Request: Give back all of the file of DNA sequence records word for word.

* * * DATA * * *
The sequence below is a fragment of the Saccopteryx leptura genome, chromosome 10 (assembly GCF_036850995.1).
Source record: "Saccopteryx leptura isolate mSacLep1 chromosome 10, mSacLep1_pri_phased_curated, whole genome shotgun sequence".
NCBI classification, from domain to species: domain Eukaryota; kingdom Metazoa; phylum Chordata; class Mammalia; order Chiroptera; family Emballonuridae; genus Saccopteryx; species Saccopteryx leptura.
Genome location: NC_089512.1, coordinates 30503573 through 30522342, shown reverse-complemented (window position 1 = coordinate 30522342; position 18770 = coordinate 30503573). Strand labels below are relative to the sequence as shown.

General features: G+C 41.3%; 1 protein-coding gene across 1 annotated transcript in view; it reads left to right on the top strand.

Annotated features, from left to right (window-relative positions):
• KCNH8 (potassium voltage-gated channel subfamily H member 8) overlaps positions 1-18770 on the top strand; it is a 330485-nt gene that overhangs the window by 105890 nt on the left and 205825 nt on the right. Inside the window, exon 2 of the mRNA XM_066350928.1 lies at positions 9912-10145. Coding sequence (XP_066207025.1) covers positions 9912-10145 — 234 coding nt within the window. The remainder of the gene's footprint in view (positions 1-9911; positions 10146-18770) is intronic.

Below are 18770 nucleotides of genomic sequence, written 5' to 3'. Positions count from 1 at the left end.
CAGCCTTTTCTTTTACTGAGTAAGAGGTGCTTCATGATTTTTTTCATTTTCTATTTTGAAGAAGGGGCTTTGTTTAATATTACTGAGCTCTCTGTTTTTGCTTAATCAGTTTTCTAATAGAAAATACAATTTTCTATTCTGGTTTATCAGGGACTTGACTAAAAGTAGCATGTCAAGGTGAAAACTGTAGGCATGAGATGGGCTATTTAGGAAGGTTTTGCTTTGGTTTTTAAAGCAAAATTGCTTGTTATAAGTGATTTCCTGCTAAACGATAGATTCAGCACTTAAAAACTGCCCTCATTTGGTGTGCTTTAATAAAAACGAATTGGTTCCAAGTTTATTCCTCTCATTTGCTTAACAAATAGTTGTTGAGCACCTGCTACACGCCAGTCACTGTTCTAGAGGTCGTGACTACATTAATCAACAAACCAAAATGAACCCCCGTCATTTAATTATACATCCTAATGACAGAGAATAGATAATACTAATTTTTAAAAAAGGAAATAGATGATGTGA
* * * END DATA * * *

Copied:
The sequence below is a fragment of the Saccopteryx leptura genome, chromosome 10 (assembly GCF_036850995.1).
Source record: "Saccopteryx leptura isolate mSacLep1 chromosome 10, mSacLep1_pri_phased_curated, whole genome shotgun sequence".
NCBI classification, from domain to species: domain Eukaryota; kingdom Metazoa; phylum Chordata; class Mammalia; order Chiroptera; family Emballonuridae; genus Saccopteryx; species Saccopteryx leptura.
Genome location: NC_089512.1, coordinates 30503573 through 30522342, shown reverse-complemented (window position 1 = coordinate 30522342; position 18770 = coordinate 30503573). Strand labels below are relative to the sequence as shown.

General features: G+C 41.3%; 1 protein-coding gene across 1 annotated transcript in view; it reads left to right on the top strand.

Annotated features, from left to right (window-relative positions):
• KCNH8 (potassium voltage-gated channel subfamily H member 8) overlaps positions 1-18770 on the top strand; it is a 330485-nt gene that overhangs the window by 105890 nt on the left and 205825 nt on the right. Inside the window, exon 2 of the mRNA XM_066350928.1 lies at positions 9912-10145. Coding sequence (XP_066207025.1) covers positions 9912-10145 — 234 coding nt within the window. The remainder of the gene's footprint in view (positions 1-9911; positions 10146-18770) is intronic.

Below are 18770 nucleotides of genomic sequence, written 5' to 3'. Positions count from 1 at the left end.
CAGCCTTTTCTTTTACTGAGTAAGAGGTGCTTCATGATTTTTTTCATTTTCTATTTTGAAGAAGGGGCTTTGTTTAATATTACTGAGCTCTCTGTTTTTGCTTAATCAGTTTTCTAATAGAAAATACAATTTTCTATTCTGGTTTATCAGGGACTTGACTAAAAGTAGCATGTCAAGGTGAAAACTGTAGGCATGAGATGGGCTATTTAGGAAGGTTTTGCTTTGGTTTTTAAAGCAAAATTGCTTGTTATAAGTGATTTCCTGCTAAACGATAGATTCAGCACTTAAAAACTGCCCTCATTTGGTGTGCTTTAATAAAAACGAATTGGTTCCAAGTTTATTCCTCTCATTTGCTTAACAAATAGTTGTTGAGCACCTGCTACACGCCAGTCACTGTTCTAGAGGTCGTGACTACATTAATCAACAAACCAAAATGAACCCCCGTCATTTAATTATACATCCTAATGACAGAGAATAGATAATACTAATTTTTAAAAAAGGAAATAGATGATGTGA